I had grown up with a very strong sense of what was right and wrong, so it had never taken me long to figure out what to do in difficult situations such as this one. It came naturally to me to do the honest thing. But for the first time, I found myself in circumstances in which the definitions of right and wrong were blurry. I had been privy to information in the past that could have benefitted others, but I had always made my decision based on the law. In this case, I didn’t have the law to 3

This document is authorized for use by Pu Gao, from 3/15/2013 to 6/30/2013, in the course: FIN 501: Ethics in Financial Markets (Spring 2013), DePaul University. Any unauthorized use or reproduction of this document is strictly prohibited.


The Analyst’s Dilemma (A)

guide me; I had to base my decision on my personal code of ethics. It was also the first time that I faced a dilemma with such potentially huge ramifications: if the problem were handled improperly, the deal could fall apart. If the B&B team realized that I could have helped to prevent this disaster, I could find myself in the ranks of the unemployed.

While I understood Universal’s rationale in deciding to wait for Bill to get back to the country so that he could handle the matter in person, I felt that this valuable time could truly make or break the deal. In fact, I felt that the Universal team had made an unethical decision in deciding not to disclose this valuable information immediately to B&B. I also realized that they had put their loyalty to one person (their boss) above their business obligation to B&B. Was I prepared to do the same thing?

I also wondered if I was using my obligation to Lori as a way of avoiding a very difficult situation. It certainly would have been easier to stay out of the situation entirely and pretend that I had never heard a thing; however, if the deal did not close I would have to live with the fact that I could have possibly prevented the disaster. I struggled with the situation and searched for a perspective and course of action with which I could live. I reasoned that since I had been in my apartment when I heard about the situation and had been acting in the capacity of a “private citizen,” B&B was not entitled to the information. Somehow, though, I felt that this was a copout. Perhaps, as an analyst, I felt an unusually strong sense of commitment to my employer. I spent 90% of my waking hours at the office and had given up most of my outside interests and pleasures in life to work at this company; I was “brought up” to believe that one’s commitment to the company came first.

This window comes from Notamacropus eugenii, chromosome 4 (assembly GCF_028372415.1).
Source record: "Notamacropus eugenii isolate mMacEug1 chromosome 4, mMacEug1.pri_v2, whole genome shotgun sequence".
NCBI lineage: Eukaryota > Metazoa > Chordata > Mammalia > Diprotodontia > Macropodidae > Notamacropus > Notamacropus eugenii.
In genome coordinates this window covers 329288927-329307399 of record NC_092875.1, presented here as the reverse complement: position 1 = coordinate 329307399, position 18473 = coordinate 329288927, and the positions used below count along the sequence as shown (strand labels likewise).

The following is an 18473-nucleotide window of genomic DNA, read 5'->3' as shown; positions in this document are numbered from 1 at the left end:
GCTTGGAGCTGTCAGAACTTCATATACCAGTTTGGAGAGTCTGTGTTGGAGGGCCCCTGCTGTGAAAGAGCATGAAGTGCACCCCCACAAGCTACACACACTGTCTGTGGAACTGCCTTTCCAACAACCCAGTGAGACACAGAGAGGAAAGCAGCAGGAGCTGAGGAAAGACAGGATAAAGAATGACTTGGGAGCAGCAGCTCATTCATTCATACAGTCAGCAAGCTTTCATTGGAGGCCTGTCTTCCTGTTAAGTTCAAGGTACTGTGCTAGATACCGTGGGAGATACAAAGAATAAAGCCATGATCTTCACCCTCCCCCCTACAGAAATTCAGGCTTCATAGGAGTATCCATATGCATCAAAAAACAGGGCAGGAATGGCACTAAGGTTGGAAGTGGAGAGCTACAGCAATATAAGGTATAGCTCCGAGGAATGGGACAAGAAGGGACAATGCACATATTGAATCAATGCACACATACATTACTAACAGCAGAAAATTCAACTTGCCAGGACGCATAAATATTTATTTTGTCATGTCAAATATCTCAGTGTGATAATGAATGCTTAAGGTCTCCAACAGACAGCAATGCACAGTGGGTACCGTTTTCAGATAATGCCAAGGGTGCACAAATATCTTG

The fact that I was even considering breaking my word to my best friend made me wonder if my perspective had become warped over the last couple of years. I could imagine situations in which I would definitely break my word to a friend in order to “do the right thing,” but all of these situations involved saving other people from physical harm rather than economic harm. This situation did not seem to have a comfortable solution. I had only a few choices. Unfortunately, Lori was extremely reluctant to inform her group that she had told me about Universal’s situation and pleaded with me to keep my promise. We had always been careful in the past not to share confidential information in order to avoid situations such as this.

Related Topics

We can write a custom essay

According to Your Specific Requirements

Order an essay
Materials Daily
100,000+ Subjects
2000+ Topics
Free Plagiarism
All Materials
are Cataloged Well

Sorry, but copying text is forbidden on this website. If you need this or any other sample, we can send it to you via email.

By clicking "SEND", you agree to our terms of service and privacy policy. We'll occasionally send you account related and promo emails.
Sorry, but only registered users have full access

How about getting this access

Your Answer Is Very Helpful For Us
Thank You A Lot!


Emma Taylor


Hi there!
Would you like to get such a paper?
How about getting a customized one?

Can't find What you were Looking for?

Get access to our huge, continuously updated knowledge base

The next update will be in:
14 : 59 : 59